On his first visit, Paul came to Corinth from Athens. He apparently stayed in Corinth a year and a half, teaching the word of his god and baptizing believers (Acts 18:1, 8, 11). According to Acts, it was in Corinth that Paul, after his preaching was rejected by the Jews, first turned to the gentiles. “From now on,” he said, “I will go to the Gentiles” (Acts 18:6).
While the account of the apostle’s initial visit to Corinth in Acts is more or less dependable, the most fascinating window on Paul’s ministry in Corinth comes from his letters to the congregation—from 1 and 2 Corinthians.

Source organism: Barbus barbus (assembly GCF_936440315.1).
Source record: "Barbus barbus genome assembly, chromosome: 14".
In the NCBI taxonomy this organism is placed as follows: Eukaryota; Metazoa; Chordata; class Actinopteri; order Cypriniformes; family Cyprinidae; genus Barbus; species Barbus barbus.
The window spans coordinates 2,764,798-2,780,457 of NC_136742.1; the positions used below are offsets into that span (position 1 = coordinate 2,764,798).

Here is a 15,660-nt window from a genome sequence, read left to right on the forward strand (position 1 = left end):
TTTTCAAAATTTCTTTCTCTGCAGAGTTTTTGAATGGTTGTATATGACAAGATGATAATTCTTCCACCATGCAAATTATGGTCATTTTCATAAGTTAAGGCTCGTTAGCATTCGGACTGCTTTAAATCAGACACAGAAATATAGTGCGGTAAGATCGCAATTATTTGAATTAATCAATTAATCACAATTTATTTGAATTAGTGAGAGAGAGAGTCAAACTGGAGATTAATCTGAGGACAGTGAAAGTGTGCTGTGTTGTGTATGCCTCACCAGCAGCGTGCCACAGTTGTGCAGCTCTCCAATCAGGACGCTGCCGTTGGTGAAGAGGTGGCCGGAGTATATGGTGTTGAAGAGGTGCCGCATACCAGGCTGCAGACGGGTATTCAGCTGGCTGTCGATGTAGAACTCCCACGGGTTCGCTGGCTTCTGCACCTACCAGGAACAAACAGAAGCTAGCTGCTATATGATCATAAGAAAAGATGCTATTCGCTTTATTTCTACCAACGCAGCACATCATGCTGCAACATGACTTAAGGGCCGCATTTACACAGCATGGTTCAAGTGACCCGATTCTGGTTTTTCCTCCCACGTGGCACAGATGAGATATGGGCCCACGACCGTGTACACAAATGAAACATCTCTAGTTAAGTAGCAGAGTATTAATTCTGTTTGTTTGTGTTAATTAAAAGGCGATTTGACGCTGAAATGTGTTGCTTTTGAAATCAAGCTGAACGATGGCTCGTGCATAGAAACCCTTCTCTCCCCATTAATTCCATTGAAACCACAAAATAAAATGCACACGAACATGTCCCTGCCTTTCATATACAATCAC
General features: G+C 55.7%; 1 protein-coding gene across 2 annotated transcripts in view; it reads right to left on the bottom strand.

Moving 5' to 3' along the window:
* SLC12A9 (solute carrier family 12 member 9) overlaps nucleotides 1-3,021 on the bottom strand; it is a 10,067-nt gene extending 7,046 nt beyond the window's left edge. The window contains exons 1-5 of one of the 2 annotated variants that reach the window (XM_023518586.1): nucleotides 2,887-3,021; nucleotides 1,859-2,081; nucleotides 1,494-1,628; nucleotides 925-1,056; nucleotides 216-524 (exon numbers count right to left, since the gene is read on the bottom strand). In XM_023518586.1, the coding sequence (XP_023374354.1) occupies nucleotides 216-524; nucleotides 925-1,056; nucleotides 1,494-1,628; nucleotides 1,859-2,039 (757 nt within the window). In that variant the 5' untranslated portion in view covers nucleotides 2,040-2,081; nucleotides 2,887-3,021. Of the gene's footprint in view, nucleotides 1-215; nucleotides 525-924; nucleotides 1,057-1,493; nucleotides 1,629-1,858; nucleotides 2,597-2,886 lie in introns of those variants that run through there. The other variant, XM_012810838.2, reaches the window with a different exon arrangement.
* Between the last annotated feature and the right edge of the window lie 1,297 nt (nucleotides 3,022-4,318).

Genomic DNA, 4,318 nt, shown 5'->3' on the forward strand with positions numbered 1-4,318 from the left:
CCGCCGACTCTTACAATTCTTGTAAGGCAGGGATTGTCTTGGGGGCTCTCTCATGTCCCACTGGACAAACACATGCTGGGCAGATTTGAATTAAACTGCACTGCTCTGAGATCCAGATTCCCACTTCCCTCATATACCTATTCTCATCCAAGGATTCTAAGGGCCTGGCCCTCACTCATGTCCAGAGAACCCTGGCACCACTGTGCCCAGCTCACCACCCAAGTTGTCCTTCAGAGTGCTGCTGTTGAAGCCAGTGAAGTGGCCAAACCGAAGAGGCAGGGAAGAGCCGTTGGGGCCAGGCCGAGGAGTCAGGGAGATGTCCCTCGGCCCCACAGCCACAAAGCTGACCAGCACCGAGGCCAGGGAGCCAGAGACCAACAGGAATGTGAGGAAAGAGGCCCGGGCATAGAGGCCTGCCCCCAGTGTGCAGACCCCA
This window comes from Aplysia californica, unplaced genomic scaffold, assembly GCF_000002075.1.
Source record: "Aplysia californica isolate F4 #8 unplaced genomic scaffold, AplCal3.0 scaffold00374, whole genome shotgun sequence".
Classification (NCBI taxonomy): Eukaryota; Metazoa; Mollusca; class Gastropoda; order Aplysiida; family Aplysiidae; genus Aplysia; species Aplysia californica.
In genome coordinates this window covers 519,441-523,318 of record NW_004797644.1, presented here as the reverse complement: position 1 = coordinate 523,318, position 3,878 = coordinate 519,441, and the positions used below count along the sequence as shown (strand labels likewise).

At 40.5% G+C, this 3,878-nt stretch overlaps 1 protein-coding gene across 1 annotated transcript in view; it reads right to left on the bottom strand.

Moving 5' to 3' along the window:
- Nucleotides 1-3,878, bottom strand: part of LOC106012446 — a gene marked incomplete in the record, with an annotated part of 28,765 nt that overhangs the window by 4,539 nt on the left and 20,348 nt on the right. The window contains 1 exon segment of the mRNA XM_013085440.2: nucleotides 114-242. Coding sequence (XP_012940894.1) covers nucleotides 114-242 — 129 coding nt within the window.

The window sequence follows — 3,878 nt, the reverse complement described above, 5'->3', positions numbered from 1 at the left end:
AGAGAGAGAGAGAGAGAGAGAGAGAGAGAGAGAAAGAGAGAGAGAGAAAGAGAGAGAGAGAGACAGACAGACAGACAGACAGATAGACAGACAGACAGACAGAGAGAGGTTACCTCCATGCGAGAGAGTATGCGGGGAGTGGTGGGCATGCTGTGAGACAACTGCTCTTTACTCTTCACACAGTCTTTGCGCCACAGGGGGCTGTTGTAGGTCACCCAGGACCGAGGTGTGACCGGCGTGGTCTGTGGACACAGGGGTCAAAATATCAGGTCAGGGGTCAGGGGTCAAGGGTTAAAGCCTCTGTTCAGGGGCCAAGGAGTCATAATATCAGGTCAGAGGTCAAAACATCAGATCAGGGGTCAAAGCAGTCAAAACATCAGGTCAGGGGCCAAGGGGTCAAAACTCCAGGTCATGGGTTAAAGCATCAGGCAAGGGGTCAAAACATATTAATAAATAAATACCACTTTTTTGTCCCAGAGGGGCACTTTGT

There we learn that Paul drew his Corinthian converts from extremely diverse segments of the population that often differed in their opinions and practices regarding such matters as sex, involvement with the “world,” spiritual gifts and the future resurrection of believers. At least some of these Christians had serious suspicions about the legitimacy of Paul’s apostleship—and, indeed, even about his personal integrity.
When Paul speaks of his constant anxiety for the churches he has founded (2 Corinthians 11:28), he surely includes the troubled congregation of Corinth.